Date of Award
Doctor of Business Administration (DBA)
Marketing and Analysis
This study, using the dynamic programming approach, has addressed the problem of optimally allocating a fixed advertising budget of a monopolistic firm over a planning horizon comprised of n equal periods to maximize two popular measures of advertising performance: (1) profits related to the advertising effort (discount factor r = 0), and (2) present value of profits related to the advertising effort (discount factor r > 0).
Two dynamic programming models that use the modified Vidale-Wolfe model to represent sales response to advertising are formulated with respect to whether the time value of money is considered. For a planning horizon comprised of four equal time periods, computing routines are developed to solve two sample problems with respect to the dynamic programming models. Sensitivity analyses are performed to assess the impacts of a change in some key model parameters upon the behavior patterns of the optimum dynamic programming advertising policy and the associated total return.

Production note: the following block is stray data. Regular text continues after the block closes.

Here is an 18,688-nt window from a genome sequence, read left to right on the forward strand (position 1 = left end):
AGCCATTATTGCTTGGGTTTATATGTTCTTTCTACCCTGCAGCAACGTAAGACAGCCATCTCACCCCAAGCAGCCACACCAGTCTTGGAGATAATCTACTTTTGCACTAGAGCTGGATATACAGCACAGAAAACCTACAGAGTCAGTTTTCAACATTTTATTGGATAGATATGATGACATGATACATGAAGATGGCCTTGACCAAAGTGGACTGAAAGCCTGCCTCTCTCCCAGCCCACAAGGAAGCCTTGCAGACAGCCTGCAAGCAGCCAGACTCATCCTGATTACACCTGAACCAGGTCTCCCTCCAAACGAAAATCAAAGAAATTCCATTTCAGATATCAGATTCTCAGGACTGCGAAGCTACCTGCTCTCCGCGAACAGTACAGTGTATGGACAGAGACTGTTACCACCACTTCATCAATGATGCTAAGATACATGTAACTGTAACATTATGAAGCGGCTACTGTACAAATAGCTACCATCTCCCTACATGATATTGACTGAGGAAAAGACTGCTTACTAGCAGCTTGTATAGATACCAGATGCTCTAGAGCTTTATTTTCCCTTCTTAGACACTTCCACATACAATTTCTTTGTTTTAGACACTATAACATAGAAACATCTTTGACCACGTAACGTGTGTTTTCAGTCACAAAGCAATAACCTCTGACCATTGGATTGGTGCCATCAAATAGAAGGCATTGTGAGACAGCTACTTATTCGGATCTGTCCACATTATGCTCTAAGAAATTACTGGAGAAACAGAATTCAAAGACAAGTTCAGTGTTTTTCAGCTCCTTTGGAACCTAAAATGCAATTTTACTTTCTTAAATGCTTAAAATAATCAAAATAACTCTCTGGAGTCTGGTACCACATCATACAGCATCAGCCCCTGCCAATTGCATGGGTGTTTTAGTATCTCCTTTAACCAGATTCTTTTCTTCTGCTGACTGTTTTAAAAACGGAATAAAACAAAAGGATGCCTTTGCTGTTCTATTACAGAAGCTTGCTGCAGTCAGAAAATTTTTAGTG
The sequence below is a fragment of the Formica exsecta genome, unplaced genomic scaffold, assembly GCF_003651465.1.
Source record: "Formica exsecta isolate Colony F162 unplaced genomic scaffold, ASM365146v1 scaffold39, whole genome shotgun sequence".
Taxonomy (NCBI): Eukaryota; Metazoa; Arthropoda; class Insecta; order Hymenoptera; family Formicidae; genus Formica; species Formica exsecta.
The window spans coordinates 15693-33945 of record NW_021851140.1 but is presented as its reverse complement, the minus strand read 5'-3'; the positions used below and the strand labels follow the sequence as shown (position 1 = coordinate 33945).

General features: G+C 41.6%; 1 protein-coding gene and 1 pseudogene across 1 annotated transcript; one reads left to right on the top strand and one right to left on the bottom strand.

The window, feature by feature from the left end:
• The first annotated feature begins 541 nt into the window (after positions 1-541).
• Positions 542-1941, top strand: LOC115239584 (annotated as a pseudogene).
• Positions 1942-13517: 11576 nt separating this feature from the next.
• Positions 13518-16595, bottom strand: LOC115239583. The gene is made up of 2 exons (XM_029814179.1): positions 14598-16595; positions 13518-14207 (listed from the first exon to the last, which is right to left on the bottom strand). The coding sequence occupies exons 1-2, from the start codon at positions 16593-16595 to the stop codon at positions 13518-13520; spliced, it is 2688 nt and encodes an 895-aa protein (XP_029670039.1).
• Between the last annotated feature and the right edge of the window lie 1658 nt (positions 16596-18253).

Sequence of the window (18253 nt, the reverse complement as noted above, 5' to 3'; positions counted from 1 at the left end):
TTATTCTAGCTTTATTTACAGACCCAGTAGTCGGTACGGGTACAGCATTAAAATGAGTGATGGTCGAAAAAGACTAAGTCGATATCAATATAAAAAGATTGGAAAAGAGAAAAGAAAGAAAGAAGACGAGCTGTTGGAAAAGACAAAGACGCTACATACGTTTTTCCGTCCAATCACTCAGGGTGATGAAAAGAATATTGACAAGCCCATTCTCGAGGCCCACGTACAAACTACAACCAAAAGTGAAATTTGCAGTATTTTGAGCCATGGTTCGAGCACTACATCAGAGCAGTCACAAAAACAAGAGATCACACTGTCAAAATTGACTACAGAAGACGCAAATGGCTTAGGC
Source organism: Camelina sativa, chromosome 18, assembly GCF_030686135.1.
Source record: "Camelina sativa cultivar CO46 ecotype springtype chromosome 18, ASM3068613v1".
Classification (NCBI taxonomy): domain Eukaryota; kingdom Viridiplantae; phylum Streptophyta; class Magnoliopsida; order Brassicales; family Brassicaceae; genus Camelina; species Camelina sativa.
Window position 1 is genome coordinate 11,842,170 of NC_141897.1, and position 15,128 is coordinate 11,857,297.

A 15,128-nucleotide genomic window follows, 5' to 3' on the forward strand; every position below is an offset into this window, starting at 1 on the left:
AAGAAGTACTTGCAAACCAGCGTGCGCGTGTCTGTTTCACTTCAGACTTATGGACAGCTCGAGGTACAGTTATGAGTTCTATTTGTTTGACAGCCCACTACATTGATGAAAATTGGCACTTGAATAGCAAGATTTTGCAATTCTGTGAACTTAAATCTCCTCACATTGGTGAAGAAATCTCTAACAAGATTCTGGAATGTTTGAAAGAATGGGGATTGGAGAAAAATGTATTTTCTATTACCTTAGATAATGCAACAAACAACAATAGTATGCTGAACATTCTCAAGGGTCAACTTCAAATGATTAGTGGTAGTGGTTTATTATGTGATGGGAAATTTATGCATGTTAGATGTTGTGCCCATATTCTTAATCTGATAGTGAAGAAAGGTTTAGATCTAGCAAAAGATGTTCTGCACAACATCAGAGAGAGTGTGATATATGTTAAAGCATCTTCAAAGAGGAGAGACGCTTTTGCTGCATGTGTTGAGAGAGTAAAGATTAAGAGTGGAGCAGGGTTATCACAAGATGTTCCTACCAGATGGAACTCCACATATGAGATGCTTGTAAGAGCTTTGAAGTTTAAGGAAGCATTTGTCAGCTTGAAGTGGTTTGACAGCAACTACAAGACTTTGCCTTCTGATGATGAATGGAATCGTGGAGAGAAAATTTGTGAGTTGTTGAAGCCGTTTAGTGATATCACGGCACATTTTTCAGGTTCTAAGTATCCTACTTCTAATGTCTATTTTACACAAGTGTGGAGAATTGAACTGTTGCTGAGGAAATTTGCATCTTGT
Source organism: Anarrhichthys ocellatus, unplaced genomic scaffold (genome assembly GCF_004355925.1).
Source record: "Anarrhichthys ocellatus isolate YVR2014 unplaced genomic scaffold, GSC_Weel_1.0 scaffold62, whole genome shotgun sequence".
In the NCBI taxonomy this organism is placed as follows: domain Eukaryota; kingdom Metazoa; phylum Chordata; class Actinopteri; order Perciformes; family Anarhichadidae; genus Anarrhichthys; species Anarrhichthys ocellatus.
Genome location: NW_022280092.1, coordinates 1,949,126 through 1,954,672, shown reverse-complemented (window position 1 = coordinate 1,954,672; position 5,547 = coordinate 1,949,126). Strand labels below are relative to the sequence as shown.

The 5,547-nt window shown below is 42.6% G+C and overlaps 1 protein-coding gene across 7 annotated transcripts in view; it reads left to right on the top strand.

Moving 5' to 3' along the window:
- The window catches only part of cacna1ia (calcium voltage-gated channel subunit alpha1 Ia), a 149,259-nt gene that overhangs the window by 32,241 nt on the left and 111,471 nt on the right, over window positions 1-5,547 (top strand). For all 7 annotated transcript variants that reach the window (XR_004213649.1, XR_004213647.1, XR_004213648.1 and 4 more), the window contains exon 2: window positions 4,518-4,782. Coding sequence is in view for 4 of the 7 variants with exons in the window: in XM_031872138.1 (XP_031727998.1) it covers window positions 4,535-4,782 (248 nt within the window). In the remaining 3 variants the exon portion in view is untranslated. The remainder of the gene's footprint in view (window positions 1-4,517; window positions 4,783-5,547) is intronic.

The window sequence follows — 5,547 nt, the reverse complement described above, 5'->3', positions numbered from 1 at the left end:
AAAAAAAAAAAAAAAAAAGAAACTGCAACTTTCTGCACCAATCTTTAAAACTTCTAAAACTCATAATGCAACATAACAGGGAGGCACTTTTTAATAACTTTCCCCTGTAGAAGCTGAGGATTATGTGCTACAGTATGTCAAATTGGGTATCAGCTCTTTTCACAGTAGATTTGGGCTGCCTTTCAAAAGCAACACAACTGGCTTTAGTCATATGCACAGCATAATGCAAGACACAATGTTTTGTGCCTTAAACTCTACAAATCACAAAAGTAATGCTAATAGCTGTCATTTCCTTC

Four alternative types of traditional advertising pulsation policies are modeled for the purpose of comparing their performance with the optimum advertising policy determined by dynamic programming. For a planning horizon comprised of four equal time periods, computing routines are also developed to generate total returns under these traditional advertising pulsation policies. Computational results show that the performance under the optimal advertising policy determined by dynamic programming, as expected, is at least as good as the maximum performance among the four traditional advertising pulsation policies.
The plausibility of the modified Vidale-Wolfe model is empirically examined using the well-known Lydia Pinkham vegetable compound annual data covering the period from 1907 to 1960. Model parameters have been estimated using the Gauss-Newton algorithm related to nonlinear regression. The model selected is one corrected for first-order autoregressive residuals. The empirical results indicate that the model parameters are statistically significant and of the expected signs. More important, it is found that the advertising response function is concave.
Zhang, Hongkai, "" (1999). Dissertation. 704.